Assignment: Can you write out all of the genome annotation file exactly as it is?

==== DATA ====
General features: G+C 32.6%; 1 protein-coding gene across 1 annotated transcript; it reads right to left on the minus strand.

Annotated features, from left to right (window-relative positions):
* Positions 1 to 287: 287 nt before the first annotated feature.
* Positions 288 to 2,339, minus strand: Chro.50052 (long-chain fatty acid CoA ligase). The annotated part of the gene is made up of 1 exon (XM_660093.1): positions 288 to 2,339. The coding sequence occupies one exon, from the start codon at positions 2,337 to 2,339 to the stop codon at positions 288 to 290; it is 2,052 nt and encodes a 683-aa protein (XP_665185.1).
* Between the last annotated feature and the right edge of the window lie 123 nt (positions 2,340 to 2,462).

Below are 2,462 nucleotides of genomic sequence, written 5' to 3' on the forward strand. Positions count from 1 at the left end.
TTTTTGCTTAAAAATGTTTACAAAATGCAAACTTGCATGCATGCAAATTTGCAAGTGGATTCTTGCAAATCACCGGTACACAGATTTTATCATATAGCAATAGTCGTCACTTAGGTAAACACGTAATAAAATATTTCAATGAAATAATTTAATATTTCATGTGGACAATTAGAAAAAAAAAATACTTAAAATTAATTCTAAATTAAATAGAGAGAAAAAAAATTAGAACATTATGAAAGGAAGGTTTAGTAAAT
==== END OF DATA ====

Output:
General features: G+C 32.6%; 1 protein-coding gene across 1 annotated transcript; it reads right to left on the minus strand.

Annotated features, from left to right (window-relative positions):
* Positions 1 to 287: 287 nt before the first annotated feature.
* Positions 288 to 2,339, minus strand: Chro.50052 (long-chain fatty acid CoA ligase). The annotated part of the gene is made up of 1 exon (XM_660093.1): positions 288 to 2,339. The coding sequence occupies one exon, from the start codon at positions 2,337 to 2,339 to the stop codon at positions 288 to 290; it is 2,052 nt and encodes a 683-aa protein (XP_665185.1).
* Between the last annotated feature and the right edge of the window lie 123 nt (positions 2,340 to 2,462).

Below are 2,462 nucleotides of genomic sequence, written 5' to 3' on the forward strand. Positions count from 1 at the left end.
TTTTTGCTTAAAAATGTTTACAAAATGCAAACTTGCATGCATGCAAATTTGCAAGTGGATTCTTGCAAATCACCGGTACACAGATTTTATCATATAGCAATAGTCGTCACTTAGGTAAACACGTAATAAAATATTTCAATGAAATAATTTAATATTTCATGTGGACAATTAGAAAAAAAAAATACTTAAAATTAATTCTAAATTAAATAGAGAGAAAAAAAATTAGAACATTATGAAAGGAAGGTTTAGTAAAT